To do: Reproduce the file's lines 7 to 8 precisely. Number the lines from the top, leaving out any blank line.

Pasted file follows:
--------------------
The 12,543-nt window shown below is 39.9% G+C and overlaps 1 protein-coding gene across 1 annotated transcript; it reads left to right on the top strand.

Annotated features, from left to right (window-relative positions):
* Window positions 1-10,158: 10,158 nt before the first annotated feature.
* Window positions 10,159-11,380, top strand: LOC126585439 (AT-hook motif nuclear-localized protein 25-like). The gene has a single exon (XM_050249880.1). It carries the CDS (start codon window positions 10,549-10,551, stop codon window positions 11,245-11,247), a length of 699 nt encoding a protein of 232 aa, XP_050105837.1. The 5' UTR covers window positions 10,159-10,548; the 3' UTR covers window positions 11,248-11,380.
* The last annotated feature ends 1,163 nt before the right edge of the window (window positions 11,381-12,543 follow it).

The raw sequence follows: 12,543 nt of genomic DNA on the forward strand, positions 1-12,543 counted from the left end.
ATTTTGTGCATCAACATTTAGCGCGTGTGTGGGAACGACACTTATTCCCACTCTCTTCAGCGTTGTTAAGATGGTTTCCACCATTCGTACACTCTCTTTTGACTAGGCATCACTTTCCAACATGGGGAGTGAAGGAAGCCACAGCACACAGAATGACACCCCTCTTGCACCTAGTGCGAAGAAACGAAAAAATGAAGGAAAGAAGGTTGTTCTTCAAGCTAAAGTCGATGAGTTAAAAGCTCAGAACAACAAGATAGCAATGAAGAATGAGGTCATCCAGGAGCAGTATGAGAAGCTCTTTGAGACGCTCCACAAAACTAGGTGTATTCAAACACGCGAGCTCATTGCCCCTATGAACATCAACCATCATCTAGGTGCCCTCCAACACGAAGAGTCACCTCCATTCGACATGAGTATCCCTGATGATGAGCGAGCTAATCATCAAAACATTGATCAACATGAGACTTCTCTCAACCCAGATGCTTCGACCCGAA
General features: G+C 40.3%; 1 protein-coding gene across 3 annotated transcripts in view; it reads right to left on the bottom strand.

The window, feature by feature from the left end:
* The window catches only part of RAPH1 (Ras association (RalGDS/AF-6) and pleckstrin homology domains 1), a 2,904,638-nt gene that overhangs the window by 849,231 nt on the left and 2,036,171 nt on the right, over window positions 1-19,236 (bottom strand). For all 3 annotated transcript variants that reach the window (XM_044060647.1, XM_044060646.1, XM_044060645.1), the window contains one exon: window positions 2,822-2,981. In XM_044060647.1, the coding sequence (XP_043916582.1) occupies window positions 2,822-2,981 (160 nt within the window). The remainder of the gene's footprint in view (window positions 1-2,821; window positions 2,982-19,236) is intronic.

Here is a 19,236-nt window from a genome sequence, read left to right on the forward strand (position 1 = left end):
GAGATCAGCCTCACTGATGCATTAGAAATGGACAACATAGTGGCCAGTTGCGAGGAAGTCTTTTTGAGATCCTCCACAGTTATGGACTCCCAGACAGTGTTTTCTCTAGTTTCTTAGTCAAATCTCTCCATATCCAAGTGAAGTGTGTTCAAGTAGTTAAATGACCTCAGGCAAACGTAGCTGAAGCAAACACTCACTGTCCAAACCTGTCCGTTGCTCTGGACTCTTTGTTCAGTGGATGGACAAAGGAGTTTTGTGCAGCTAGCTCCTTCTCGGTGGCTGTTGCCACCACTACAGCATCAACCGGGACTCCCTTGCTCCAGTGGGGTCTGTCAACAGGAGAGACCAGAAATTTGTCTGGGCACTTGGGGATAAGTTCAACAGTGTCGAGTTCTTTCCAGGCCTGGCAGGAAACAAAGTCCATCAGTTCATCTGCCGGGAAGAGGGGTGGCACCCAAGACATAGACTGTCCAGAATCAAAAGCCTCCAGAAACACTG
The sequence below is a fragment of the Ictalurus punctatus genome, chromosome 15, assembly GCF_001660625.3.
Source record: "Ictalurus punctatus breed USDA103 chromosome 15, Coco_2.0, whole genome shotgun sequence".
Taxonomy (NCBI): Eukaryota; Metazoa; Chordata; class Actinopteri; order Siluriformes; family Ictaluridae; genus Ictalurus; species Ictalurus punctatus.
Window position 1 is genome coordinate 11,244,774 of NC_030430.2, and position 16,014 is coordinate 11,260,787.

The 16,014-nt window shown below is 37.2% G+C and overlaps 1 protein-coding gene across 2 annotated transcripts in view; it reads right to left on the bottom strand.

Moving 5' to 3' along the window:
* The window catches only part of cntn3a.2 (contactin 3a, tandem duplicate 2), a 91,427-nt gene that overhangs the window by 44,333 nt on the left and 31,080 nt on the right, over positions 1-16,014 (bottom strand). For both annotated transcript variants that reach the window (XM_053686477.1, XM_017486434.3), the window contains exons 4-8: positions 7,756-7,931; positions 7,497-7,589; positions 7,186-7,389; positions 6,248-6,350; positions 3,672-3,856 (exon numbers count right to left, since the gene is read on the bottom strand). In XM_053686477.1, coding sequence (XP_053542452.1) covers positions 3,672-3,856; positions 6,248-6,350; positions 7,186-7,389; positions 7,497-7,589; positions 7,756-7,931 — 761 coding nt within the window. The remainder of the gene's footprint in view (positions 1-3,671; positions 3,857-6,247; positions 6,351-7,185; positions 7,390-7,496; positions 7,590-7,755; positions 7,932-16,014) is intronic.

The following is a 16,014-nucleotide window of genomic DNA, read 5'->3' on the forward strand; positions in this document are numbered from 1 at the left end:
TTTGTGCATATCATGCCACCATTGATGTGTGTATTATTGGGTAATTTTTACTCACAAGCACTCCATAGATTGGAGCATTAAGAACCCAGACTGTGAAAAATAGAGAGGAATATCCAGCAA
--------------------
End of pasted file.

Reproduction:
ATTTTGTGCATCAACATTTAGCGCGTGTGTGGGAACGACACTTATTCCCACTCTCTTCAGCGTTGTTAAGATGGTTTCCACCATTCGTACACTCTCTTTTGACTAGGCATCACTTTCCAACATGGGGAGTGAAGGAAGCCACAGCACACAGAATGACACCCCTCTTGCACCTAGTGCGAAGAAACGAAAAAATGAAGGAAAGAAGGTTGTTCTTCAAGCTAAAGTCGATGAGTTAAAAGCTCAGAACAACAAGATAGCAATGAAGAATGAGGTCATCCAGGAGCAGTATGAGAAGCTCTTTGAGACGCTCCACAAAACTAGGTGTATTCAAACACGCGAGCTCATTGCCCCTATGAACATCAACCATCATCTAGGTGCCCTCCAACACGAAGAGTCACCTCCATTCGACATGAGTATCCCTGATGATGAGCGAGCTAATCATCAAAACATTGATCAACATGAGACTTCTCTCAACCCAGATGCTTCGACCCGAA
General features: G+C 40.3%; 1 protein-coding gene across 3 annotated transcripts in view; it reads right to left on the bottom strand.